"So we went to Atari and said, 'Hey, we've got this amazing thing, even built with some of your parts, and what do you think about funding us? Or we'll give it to you. We just want to do it. Pay our salary, we'll come work for you.' And they said, 'No.' So then we went to Hewlett-Packard, and they said, 'Hey, we don't need you. You haven't got through college yet.'"
-- Apple Computer Inc. founder Steve Jobs on attempts to get Atari and H-P interested in his and Steve Wozniak's personal computer.

"Professor Goddard does not know the relation between action and reaction and the need to have something better than a vacuum against which to react. He seems to lack the basic knowledge ladled out daily in high schools."
-- 1921 New York Times editorial about Robert Goddard's revolutionary rocket work.

"You want to have consistent and uniform muscle development across all of your muscles? It can't be done. It's just a fact of life. You just have to accept inconsistent muscle development as an unalterable condition of weight training."
-- Response to Arthur Jones, who solved the "unsolvable" problem by inventing Nautilus.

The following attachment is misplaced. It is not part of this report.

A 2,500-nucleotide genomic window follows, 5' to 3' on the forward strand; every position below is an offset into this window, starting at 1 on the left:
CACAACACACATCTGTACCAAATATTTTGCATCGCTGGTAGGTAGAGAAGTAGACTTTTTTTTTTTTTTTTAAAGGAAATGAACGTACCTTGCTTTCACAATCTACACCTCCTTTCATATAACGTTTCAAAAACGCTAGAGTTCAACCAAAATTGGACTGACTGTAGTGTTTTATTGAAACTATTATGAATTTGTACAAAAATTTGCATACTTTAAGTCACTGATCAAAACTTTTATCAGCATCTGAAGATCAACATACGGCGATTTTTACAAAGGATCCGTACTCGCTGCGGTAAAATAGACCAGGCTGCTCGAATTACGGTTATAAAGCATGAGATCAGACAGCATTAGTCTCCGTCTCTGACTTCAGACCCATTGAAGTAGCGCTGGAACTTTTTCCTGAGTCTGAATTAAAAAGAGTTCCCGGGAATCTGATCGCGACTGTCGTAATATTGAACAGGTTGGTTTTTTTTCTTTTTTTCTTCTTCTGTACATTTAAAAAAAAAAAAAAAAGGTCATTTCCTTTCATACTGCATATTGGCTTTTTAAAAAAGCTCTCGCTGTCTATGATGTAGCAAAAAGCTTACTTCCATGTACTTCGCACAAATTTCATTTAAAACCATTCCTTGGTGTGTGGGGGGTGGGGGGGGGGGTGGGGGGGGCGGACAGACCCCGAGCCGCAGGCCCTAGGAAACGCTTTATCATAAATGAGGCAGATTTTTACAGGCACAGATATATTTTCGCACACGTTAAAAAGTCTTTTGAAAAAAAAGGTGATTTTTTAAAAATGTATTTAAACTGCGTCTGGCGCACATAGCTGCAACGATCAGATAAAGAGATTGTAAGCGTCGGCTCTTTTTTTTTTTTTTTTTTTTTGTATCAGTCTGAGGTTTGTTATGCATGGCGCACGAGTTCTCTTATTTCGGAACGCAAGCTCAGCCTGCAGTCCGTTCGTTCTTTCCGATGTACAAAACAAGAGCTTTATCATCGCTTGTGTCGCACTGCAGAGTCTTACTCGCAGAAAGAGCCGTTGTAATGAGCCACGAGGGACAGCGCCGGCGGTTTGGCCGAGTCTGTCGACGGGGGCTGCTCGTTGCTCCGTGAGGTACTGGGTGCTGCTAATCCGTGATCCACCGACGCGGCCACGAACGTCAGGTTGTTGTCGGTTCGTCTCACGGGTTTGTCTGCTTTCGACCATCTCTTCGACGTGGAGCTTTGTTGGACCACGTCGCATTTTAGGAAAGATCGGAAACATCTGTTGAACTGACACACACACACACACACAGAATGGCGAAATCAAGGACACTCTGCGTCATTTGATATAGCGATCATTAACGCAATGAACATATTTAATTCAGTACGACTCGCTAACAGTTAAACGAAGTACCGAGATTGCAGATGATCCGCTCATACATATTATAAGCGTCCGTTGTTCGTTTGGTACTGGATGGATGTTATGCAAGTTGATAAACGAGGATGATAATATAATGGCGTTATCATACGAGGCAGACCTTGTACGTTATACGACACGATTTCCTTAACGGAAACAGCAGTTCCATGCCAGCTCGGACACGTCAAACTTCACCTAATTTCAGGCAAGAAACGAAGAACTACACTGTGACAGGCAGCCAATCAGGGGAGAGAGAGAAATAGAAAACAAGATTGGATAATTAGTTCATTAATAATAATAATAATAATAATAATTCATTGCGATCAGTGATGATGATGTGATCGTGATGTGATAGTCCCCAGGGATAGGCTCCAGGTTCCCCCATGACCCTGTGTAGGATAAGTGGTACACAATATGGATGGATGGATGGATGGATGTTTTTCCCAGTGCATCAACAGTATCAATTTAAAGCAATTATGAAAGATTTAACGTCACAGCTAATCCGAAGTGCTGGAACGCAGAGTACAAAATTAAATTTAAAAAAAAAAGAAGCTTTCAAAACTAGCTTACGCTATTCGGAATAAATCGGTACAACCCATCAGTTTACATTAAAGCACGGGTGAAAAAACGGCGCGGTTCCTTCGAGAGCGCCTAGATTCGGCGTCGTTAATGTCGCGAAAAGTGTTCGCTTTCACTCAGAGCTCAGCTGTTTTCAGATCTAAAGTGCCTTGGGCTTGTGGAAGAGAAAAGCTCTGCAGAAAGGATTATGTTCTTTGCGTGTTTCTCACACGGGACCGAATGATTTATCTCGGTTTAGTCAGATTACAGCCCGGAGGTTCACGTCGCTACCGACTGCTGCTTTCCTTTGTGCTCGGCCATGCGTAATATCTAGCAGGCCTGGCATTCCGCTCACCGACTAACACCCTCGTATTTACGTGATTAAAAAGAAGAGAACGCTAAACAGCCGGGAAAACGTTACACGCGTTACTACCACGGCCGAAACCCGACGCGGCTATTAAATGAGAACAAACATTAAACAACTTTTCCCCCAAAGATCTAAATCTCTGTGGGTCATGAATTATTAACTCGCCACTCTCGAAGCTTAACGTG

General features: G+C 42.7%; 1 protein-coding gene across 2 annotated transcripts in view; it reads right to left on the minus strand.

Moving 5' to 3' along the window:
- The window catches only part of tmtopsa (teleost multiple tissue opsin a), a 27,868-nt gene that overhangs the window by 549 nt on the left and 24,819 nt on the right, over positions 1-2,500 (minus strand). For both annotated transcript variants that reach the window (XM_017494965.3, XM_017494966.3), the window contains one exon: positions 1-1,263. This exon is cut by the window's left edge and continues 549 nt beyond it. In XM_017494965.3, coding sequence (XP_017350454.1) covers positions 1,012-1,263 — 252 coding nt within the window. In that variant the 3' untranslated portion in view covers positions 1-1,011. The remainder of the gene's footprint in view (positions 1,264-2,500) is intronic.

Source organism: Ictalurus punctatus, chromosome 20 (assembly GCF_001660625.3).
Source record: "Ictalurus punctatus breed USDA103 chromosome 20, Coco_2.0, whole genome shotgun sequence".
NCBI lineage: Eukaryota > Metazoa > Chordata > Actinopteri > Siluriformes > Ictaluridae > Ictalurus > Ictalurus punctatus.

"Drill for oil? You mean drill into the ground to try and find oil? You're crazy."
-- Drillers whom Edwin L. Drake tried to enlist in his project to drill for oil in 1859.

"Stocks have reached what looks like a permanently high plateau."
-- Irving Fisher, Professor of Economics, Yale University, 1929.

"Airplanes are interesting toys but of no military value."
-- Marechal Ferdinand Foch, Professor of Strategy, Ecole Superieure de Guerre.

"Everything that can be invented has been invented."
-- Charles H. Duell, Commissioner, U.S. Office of Patents, 1899.

"Louis Pasteur's theory of germs is ridiculous fiction".
-- Pierre Pachet, Professor of Physiology at Toulouse, 1872

"The abdomen, the chest, and the brain will forever be shut from the intrusion of the wise and humane surgeon".
-- Sir John Eric Ericksen, British surgeon, appointed Surgeon-Extraordinary to Queen Victoria 1873.

"No flying machine will ever fly from New York to Paris."
-- Orville Wright.

"When others are greedy, be fearful. When others are fearful, be greedy."
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Remember Aaron Swartz, a 26 year old computer scientist who died defending the free flow of information.
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September 02, 2014, 01:37:10 AM